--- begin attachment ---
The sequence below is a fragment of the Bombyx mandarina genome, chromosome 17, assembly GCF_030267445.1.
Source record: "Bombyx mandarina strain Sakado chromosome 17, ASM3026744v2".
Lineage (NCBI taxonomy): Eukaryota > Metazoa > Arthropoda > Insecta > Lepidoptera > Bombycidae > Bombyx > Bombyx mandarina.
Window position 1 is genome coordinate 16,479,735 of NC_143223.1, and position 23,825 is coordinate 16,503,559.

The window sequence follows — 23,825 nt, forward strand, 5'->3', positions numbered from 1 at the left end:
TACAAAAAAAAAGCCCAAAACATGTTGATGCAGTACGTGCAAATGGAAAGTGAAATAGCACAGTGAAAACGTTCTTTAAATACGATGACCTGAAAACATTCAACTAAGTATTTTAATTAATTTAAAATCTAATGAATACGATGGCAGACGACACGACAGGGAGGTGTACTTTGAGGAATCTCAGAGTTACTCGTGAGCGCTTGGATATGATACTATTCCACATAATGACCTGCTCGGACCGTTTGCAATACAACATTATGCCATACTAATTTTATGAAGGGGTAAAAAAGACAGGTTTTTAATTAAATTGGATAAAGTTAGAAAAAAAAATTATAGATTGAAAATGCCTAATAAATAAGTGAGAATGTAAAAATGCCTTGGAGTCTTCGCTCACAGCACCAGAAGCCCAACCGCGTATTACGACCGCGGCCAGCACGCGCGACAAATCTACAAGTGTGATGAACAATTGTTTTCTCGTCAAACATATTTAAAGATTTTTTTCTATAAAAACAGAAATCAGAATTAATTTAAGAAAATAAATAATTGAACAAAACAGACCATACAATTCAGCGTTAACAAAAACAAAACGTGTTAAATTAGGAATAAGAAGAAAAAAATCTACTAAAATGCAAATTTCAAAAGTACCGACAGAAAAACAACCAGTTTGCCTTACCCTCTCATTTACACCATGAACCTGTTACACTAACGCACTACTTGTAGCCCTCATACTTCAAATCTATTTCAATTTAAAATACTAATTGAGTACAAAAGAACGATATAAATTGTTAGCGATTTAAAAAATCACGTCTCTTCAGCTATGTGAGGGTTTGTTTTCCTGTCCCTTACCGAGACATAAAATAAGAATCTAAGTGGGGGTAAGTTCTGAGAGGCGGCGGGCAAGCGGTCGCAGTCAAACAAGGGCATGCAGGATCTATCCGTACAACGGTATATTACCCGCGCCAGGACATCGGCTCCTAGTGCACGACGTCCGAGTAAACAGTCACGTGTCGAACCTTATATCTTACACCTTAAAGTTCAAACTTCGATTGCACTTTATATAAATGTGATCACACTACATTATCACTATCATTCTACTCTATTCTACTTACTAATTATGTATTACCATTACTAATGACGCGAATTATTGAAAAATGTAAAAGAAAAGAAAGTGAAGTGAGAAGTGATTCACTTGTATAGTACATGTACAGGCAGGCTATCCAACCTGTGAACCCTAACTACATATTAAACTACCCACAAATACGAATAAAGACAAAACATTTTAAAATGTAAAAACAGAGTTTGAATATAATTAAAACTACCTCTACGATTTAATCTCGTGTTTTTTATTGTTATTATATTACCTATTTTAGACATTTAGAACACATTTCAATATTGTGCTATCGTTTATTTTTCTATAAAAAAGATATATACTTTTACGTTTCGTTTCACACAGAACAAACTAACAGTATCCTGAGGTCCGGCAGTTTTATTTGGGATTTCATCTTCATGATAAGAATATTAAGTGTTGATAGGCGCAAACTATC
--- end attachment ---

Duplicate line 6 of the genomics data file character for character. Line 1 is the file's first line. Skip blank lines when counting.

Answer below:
TACAAAAAAAAAGCCCAAAACATGTTGATGCAGTACGTGCAAATGGAAAGTGAAATAGCACAGTGAAAACGTTCTTTAAATACGATGACCTGAAAACATTCAACTAAGTATTTTAATTAATTTAAAATCTAATGAATACGATGGCAGACGACACGACAGGGAGGTGTACTTTGAGGAATCTCAGAGTTACTCGTGAGCGCTTGGATATGATACTATTCCACATAATGACCTGCTCGGACCGTTTGCAATACAACATTATGCCATACTAATTTTATGAAGGGGTAAAAAAGACAGGTTTTTAATTAAATTGGATAAAGTTAGAAAAAAAAATTATAGATTGAAAATGCCTAATAAATAAGTGAGAATGTAAAAATGCCTTGGAGTCTTCGCTCACAGCACCAGAAGCCCAACCGCGTATTACGACCGCGGCCAGCACGCGCGACAAATCTACAAGTGTGATGAACAATTGTTTTCTCGTCAAACATATTTAAAGATTTTTTTCTATAAAAACAGAAATCAGAATTAATTTAAGAAAATAAATAATTGAACAAAACAGACCATACAATTCAGCGTTAACAAAAACAAAACGTGTTAAATTAGGAATAAGAAGAAAAAAATCTACTAAAATGCAAATTTCAAAAGTACCGACAGAAAAACAACCAGTTTGCCTTACCCTCTCATTTACACCATGAACCTGTTACACTAACGCACTACTTGTAGCCCTCATACTTCAAATCTATTTCAATTTAAAATACTAATTGAGTACAAAAGAACGATATAAATTGTTAGCGATTTAAAAAATCACGTCTCTTCAGCTATGTGAGGGTTTGTTTTCCTGTCCCTTACCGAGACATAAAATAAGAATCTAAGTGGGGGTAAGTTCTGAGAGGCGGCGGGCAAGCGGTCGCAGTCAAACAAGGGCATGCAGGATCTATCCGTACAACGGTATATTACCCGCGCCAGGACATCGGCTCCTAGTGCACGACGTCCGAGTAAACAGTCACGTGTCGAACCTTATATCTTACACCTTAAAGTTCAAACTTCGATTGCACTTTATATAAATGTGATCACACTACATTATCACTATCATTCTACTCTATTCTACTTACTAATTATGTATTACCATTACTAATGACGCGAATTATTGAAAAATGTAAAAGAAAAGAAAGTGAAGTGAGAAGTGATTCACTTGTATAGTACATGTACAGGCAGGCTATCCAACCTGTGAACCCTAACTACATATTAAACTACCCACAAATACGAATAAAGACAAAACATTTTAAAATGTAAAAACAGAGTTTGAATATAATTAAAACTACCTCTACGATTTAATCTCGTGTTTTTTATTGTTATTATATTACCTATTTTAGACATTTAGAACACATTTCAATATTGTGCTATCGTTTATTTTTCTATAAAAAAGATATATACTTTTACGTTTCGTTTCACACAGAACAAACTAACAGTATCCTGAGGTCCGGCAGTTTTATTTGGGATTTCATCTTCATGATAAGAATATTAAGTGTTGATAGGCGCAAACTATC